There would also be a currently-undisclosed bureaucracy of new government employees who would be hired for the Authority, with the high-ticket pay and benefits one expects from Montgomery County. With many County departments currently understaffed for financial reasons, where would the money for that come from? From you, of course.

Who voted for this now-you-don't-see-it-now-you-do MC 24-15 bill?

Thanks to the Parents' Coalition of Montgomery County, that information is available.

In Bethesda, Delegates Bill Frick, Ariana Kelly and Marc Korman all voted to approve this "late-filed" legislation. In Rockville, Delegates Kumar Barve, James Gilchrist, and Andrew Platt all voted YEA, as well.

Worst of all, this bill has all the wrong priorities. Completing our unfinished master plan highway system would move the most people for far less money. Yet this ITA would do nothing for highways, or even to repair the ones we already have. In fact, it will use dirty tactics to fund a BRT system that would actually reduce highway capacity, and that the vast majority of residents oppose.

MC 24-15/HB 104 must be stopped. One citizen group is already organizing against it, and there is a petition online. The gumption of the county's elected officials is something to marvel at, given they just got walloped by Maryland voters who rose up in a tax revolt, of all things.

With all of the leeway in this legislation, $1000 per Bethesda resident per year could be just the starting point for the Independent Taxing Authority.

What's in your wallet?

Monday, January 26, 2015


The current temperature in Bethesda is 30° F, and snow is now beginning to stick to and accumulate on roadways. Expect light snow to continue through 7:00 AM tomorrow morning, with the total amount ranging up to 3", according to the National Weather Service.  Temperatures will drop to 27°, and winds will be north at 9-13 MPH, with gusts up to 25.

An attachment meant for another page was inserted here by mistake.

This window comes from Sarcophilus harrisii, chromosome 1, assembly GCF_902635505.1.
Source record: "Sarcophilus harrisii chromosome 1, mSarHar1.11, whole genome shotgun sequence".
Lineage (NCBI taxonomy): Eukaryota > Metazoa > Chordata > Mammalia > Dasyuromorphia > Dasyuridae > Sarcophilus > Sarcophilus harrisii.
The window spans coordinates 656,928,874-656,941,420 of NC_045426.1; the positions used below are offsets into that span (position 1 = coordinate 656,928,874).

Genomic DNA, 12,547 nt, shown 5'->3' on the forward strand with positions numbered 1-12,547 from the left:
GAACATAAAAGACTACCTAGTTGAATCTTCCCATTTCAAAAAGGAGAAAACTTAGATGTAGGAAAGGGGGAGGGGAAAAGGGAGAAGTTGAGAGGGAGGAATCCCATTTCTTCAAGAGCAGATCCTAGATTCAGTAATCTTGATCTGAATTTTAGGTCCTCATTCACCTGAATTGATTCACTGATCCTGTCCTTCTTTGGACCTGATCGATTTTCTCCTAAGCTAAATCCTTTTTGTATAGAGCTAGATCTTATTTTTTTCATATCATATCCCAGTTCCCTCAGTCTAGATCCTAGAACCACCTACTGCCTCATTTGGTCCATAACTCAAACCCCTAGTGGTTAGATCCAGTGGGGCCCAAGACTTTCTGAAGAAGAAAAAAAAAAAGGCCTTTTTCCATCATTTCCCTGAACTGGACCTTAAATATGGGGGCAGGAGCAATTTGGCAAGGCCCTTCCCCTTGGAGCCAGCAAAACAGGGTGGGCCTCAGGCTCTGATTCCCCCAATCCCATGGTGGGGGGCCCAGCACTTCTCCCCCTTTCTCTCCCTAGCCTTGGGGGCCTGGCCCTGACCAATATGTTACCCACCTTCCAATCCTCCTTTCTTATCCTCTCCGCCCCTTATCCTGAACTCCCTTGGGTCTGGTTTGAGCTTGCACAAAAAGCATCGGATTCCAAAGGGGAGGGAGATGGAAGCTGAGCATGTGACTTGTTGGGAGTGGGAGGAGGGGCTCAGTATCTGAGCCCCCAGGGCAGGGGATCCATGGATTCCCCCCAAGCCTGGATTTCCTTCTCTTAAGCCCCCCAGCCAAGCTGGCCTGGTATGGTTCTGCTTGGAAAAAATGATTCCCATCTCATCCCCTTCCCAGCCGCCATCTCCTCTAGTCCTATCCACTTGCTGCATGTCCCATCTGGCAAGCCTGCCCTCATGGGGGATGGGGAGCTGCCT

Trucks are applying chemicals to local roads, such the convoy that traveled along Woodmont Avenue moments ago in the photo below.

Transit is operating here, but Amtrak is on a modified schedule along the Northeast Corridor this evening.

Stay tuned to @BethesdaRow on Twitter for updates throughout the storm.


Here's a roundup of crimes reported across Bethesda on January 23, according to crime data:

Theft. Barnes & Noble at Bethesda Row.

Theft. 6800 block Wisconsin Avenue.

Burglary. 5500 block Friendship Boulevard.

Burglary. Unit block of W. Irving Street (Chevy Chase Village).

Vehicle burglary. 9400 block Old Georgetown Road.

Theft. 10400 block Old Georgetown Road.

Theft. DSW Warehouse (Georgetown Square shopping center vicinity).

Theft. 6900 block Heatherhill Road (Bannockburn Estates).

Vehicle burglary. 5500 block Executive Boulevard (Pike District).

Vehicle burglary. 11400 block Woodglen Drive (Pike District).

Vehicle burglary. 5100 block Nicholson Lane (Pike District).

Vehicle burglary. Westfield Montgomery Mall.

Theft. 7100 block Democracy Boulevard.

Theft. 10400 block Motor City Drive (Westfield Montgomery Mall area).


Naples Ristorante e Pizzeria e Bar, a New York City import coming to Westfield Montgomery Mall, is getting closer to firming up its opening date. April is now the target, according to the company, which is currently seeking its head chef. Meanwhile on site, construction of their space continues, one of the most prominent in the mall's new dining terrace addition. Here's a sneak peek inside:



The JBG Companies may have addressed some downtown Bethesda residents' wishes that the ground floor of its future 7770 Norfolk apartment tower not be a dead zone at night. DC dining expert Don Rockwell tells me the 17-story mixed-use project has signed a restaurant tenant called Community.

Currently expected to open this fall, Community's menu will be centered around American comfort food, including all-day breakfast and specialty burgers. It will also be open late, and feature themed dinner nights.

7770 Norfolk is currently under construction by Clark Construction, which recently celebrated the topping-out of the mixed-use project at the corner of Norfolk and Fairmont Avenues. The building is expected to be fully-completed by late 2015.